Category: News ArchiveHits: 1380
Stormlands, Project North Carolina, the canceled Xbox One exclusive action-RPG that was supposed to propel Obsidian Entertainment into the big leagues but instead nearly killed the company and indirectly contributed to its return to its isometric CRPG roots, has always been shrouded in mystery. This Eurogamer article, however, lifts that shroud and takes a close look at this game that was never destined to see the light of day. A few paragraphs to get you started:
This game was a big deal, an exclusive Xbox One launch game, and barring four and a half years of Armored Warfare cheques it would be the biggest deal Obsidian would ever sign - bigger than Fallout: New Vegas, South Park: The Stick of Truth, the lot. Microsoft was even already talking about a sequel. "They wanted to invest in a developer and IP over the long-term," Urquhart says. "That deal was the largest contract we signed."
The game was Stormlands, codenamed North Carolina, and it would never see the light of day.
Stormlands! Obsidian had been sitting on the idea in some form since 2006, and in early 2011 finally had the chance to work it into a pitch for Microsoft, titled Defiance. "OK well this is interesting," Microsoft said, "but it feels a little bit too trope-ish, a little too standard, so are there ways you can try and reinvent things and try and make it a little bit different?"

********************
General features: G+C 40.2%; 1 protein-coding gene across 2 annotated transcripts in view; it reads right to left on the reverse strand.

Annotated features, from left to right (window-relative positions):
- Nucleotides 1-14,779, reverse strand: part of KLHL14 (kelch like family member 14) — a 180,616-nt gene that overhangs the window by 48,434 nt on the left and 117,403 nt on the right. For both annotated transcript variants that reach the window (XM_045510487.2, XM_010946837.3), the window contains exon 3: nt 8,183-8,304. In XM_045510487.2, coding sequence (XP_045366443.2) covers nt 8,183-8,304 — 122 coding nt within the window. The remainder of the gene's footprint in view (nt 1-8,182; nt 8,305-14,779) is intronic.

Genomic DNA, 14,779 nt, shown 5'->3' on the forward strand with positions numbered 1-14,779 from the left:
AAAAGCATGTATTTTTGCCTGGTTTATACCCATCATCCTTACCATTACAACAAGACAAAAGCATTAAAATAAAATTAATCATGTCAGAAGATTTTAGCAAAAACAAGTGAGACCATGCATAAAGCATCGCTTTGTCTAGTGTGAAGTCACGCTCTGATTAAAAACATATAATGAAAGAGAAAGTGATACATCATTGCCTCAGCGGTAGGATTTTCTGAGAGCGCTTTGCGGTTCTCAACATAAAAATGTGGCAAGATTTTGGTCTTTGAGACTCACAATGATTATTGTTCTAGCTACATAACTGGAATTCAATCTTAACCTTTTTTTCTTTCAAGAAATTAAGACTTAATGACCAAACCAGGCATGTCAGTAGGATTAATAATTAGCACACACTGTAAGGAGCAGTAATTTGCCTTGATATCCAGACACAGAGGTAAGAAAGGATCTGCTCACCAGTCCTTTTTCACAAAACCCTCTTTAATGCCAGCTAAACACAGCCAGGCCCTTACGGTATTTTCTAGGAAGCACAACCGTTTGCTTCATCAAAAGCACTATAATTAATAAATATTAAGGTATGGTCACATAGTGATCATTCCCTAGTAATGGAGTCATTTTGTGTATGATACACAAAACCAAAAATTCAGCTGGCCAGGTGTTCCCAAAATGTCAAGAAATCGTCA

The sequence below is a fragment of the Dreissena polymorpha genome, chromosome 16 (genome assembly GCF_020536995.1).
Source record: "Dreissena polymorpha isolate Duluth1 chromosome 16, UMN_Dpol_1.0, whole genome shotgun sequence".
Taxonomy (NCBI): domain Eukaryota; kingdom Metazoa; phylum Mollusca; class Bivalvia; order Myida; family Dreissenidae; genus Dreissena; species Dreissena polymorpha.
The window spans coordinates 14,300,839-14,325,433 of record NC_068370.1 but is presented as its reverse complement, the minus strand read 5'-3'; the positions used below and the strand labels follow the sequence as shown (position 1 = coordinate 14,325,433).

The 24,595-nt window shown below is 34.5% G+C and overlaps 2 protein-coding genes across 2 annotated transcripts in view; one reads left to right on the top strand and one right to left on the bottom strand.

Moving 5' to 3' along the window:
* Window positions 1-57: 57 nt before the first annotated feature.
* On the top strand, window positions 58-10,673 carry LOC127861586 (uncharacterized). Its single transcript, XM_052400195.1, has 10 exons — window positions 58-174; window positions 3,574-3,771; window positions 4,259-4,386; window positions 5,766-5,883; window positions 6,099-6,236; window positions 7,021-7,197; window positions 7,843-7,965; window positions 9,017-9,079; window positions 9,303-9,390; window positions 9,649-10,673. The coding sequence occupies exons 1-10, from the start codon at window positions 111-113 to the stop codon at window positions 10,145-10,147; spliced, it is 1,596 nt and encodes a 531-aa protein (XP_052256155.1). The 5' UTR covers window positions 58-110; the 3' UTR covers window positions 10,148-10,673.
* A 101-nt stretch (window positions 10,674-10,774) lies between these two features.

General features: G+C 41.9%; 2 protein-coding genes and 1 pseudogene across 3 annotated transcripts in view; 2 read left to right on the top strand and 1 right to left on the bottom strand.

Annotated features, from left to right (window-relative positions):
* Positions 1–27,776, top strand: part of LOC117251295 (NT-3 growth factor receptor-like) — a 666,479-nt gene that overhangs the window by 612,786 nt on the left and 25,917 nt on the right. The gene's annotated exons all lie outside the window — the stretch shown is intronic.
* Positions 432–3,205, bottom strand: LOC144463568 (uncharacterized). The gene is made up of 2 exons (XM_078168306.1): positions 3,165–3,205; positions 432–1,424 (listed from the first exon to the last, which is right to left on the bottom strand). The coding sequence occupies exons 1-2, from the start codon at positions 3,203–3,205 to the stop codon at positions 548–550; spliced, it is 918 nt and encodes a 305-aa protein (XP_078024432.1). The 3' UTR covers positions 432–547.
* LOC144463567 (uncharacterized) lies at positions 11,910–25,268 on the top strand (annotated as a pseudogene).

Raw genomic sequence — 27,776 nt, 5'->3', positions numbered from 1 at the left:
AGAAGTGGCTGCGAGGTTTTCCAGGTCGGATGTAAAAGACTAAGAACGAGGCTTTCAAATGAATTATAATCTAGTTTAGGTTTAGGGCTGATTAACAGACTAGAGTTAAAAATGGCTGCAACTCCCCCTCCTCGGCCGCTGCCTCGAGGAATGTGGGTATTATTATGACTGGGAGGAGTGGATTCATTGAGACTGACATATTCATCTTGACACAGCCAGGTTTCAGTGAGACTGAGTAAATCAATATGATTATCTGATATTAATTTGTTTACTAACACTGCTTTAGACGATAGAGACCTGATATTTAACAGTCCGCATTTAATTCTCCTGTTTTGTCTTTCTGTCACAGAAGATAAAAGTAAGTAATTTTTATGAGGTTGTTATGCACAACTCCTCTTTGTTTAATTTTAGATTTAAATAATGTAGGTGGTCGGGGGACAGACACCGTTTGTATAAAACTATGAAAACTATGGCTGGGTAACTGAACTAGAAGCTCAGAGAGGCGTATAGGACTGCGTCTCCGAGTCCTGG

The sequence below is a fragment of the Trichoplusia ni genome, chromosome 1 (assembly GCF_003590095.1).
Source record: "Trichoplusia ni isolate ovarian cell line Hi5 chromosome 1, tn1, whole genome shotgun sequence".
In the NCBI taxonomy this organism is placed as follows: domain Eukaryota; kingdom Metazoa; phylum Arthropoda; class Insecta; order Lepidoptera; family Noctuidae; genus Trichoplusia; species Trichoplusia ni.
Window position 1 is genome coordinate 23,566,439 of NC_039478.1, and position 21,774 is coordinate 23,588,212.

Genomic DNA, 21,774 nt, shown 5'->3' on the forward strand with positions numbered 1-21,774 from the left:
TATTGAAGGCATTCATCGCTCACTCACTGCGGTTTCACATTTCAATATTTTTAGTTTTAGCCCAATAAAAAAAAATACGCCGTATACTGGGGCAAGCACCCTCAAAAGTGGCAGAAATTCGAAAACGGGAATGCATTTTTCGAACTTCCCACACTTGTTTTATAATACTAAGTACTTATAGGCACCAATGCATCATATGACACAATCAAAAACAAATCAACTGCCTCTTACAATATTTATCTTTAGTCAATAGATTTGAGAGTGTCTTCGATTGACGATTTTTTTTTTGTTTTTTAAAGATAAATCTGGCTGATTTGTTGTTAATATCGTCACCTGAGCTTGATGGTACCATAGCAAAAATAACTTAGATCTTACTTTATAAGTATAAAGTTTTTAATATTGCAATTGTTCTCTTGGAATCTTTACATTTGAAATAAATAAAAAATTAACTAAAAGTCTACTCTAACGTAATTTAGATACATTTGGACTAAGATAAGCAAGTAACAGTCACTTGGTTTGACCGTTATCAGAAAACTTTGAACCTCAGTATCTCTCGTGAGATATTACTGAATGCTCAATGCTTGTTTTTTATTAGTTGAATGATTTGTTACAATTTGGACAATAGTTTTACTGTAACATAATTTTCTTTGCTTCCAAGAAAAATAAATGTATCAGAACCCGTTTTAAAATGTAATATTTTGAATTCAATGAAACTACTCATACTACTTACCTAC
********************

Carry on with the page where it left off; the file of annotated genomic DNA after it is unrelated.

Sensing a big opportunity - a platform holder with a new console - Obsidian threw the kitchen sink at the rewrite. "We're going to pitch a big game and we're going to do it like all real developers pitch stuff instead of our normal three-page [proposal]," says Urquhart, "so we're going to do a demo and we're going to put a real pitch together and a Power-Point - a whole package."
Some of the fundamental ideas from Defiance remained but the world was taken in a more dramatic direction, aiming for something far less standard than in other role-playing games. What Obsidian returned to Microsoft with was Stormlands, a game set in a world of crazy storms, where the storms themselves factored into magic you used.